Drone maker Kratos has shown off a launcher for its low-cost XQ-58A Valkyrie unmanned combat air vehicle (UCAV) that fits inside a standard shipping container. There has been a growing trend toward containerized weapon systems around the world and combining this general concept with the Valkyrie could make these already very exciting drones even more capable of conducting flexible, highly agile, distributed operations.
A model of the “Deployable XQ-58A Valkyrie Launch System” was on display at the Association of the U.S. Army’s main annual convention in Washington, D.C., which opened on Oct. 14, 2019, and came to a close today. Northrop Grumman’s James Drew took a brief video of the model at Kratos’ booth and posted it on Twitter on the last day of the show. The California-headquartered unmanned aircraft company developed the XQ-58A for the U.S Air Force’s Low Cost Attritable Strike Demonstration (LCASD) program, which the Air Force Research Laboratory is managing. The drone took its first flight in March 2019 and conducted a second test sortie two months later. The unmanned aircraft suffered a mishap just last week after completing its third flight.
“Kratos provides ground support equipment that enables agility, remote operations, and deterrence,” a plaque accompanying the model said. “These transportable and deployable solutions offer nondescript launch modules for unmanned aerial/underwater systems and missile defense platforms.”
The Valkyrie Launch System model shows what appears to be a standard ISO shipping container that holds the XQ-58A in a semi-disassembled state with its wings removed and stored on the container walls. Rails on the floor allow the launcher to slide forward out of the container and then angle the drone upward for launch. The display shows that there is also space in the container for other equipment, as well as a fire extinguisher.
If the launch system does fit inside a standardized container, that would open up a world of possible deployment options for the Valkyries. In its present configuration, the XQ-58A is already runway independent given that it takes off from a static launcher and has a parachute recovery system.
The most obvious application of this new containerized system would be to leverage existing military trucks capable of carrying containers, especially those with Palletized Load Systems (PLS) or similar equipment allowing for rapid unloading and offloading. This could allow personnel to quickly set up XQ-58A launch sites, even in very austere locations without any airfield infrastructure, and pack them up just as quickly to avoid enemy counterattacks or otherwise conceal their point of origin.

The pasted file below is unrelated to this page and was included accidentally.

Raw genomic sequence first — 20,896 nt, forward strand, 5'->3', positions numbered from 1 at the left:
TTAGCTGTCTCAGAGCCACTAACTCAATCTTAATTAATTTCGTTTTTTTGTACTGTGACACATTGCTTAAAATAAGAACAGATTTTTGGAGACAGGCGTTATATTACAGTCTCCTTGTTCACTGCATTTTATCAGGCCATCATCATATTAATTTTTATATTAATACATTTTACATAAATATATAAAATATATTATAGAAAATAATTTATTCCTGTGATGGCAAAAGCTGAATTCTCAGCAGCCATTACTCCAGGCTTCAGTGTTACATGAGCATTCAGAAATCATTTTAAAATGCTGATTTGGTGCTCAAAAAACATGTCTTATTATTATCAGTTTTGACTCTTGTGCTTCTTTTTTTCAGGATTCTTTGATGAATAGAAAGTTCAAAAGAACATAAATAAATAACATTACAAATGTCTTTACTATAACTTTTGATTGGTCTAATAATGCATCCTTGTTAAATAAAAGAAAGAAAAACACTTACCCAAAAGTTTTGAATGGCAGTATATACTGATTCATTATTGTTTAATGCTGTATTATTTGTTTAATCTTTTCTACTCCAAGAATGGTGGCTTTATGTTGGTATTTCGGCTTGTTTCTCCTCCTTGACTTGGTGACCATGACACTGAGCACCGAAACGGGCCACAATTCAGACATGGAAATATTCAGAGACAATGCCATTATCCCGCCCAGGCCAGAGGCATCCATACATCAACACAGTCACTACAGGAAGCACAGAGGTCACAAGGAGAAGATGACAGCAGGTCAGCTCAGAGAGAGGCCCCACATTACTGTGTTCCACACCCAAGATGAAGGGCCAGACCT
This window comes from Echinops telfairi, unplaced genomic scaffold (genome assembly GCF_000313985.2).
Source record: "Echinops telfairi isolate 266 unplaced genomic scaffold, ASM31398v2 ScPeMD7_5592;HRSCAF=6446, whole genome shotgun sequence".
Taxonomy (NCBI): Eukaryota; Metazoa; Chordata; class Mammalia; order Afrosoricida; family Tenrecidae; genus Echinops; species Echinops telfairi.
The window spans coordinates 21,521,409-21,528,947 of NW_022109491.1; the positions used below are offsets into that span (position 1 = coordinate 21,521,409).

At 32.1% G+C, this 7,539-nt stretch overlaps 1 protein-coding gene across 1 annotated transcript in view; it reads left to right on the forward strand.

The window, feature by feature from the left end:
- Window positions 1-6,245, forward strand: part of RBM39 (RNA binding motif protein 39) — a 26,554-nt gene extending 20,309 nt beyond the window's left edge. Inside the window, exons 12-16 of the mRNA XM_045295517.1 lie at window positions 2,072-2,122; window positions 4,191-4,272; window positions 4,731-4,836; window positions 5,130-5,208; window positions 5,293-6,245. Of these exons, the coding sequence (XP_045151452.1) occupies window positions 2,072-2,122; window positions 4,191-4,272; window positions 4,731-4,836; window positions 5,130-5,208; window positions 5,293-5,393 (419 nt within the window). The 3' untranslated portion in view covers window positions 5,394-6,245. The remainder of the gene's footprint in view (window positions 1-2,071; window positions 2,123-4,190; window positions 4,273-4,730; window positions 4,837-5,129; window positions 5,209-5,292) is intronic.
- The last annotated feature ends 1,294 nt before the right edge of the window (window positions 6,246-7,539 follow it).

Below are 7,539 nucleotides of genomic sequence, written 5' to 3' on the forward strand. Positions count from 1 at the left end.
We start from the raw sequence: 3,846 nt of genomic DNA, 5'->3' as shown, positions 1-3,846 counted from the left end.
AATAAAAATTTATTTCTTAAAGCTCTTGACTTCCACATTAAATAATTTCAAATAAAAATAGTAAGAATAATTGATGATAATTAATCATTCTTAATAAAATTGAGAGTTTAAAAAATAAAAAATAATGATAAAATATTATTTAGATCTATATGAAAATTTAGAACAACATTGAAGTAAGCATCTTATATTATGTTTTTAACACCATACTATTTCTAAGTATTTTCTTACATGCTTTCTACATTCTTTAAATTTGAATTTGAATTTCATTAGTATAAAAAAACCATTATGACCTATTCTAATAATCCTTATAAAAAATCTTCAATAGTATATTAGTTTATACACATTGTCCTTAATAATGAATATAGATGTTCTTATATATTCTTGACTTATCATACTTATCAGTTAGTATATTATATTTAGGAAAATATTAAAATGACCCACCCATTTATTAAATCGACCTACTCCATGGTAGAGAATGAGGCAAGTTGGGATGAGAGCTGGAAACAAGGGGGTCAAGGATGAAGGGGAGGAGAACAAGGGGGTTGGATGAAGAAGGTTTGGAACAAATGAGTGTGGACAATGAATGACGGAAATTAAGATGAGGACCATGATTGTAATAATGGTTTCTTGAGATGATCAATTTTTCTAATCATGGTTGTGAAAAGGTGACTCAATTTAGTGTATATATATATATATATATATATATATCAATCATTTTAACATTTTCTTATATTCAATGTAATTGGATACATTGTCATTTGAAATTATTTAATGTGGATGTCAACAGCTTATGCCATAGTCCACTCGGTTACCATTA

The limited footprint necessary on the ground could help reduce the need for airfields or other established bases in the future more broadly, as well. The U.S. military as a whole is becoming increasingly concerned about the vulnerability of known, static facilities and their ability to support sustained operations during a major conflict.
Valkyries could potentially conduct the sorties in a semi-autonomous or autonomous mode, reducing the need for direct interaction of any kind from human operators. The Air Force, at present, already envisions the XQ-58A, or an evolved successor, being able to provide a low-cost strike, electronic warfare, or intelligence, surveillance, and reconnaissance platform that can operate individually, in groups of “loyal wingmen” with manned aircraft, or in networked autonomous swarms. You can read more about the Valkyrie and the over-arching Low Cost Attritable Aircraft Technology (LCAAT) project in these past War Zone pieces.
The containerized launch system would also allow rapid movement via other means, including by air, train, or ship. In particular, naval ships, such as amphibious warfare ships with large flight decks, or contractor-operated merchant ships could potentially use the system to launch the drones themselves without the need for other specialized equipment. A single ship could potentially carry dozens of XQ-58As in these self-contained launchers.
The containerized system also means that personnel could launch it rapidly from one location with the intent for another team entirely to recover it at a completely different one. This could squeeze the most out of the drone’s range capabilities by allowing for more optimal route planning, even on short notice. The mobile launcher would also enable personnel to employ the drones in a more flexible manner, in general, and from multiple vectors, which could stretch an opponent’s resources across a broader front and make it more difficult for them to react.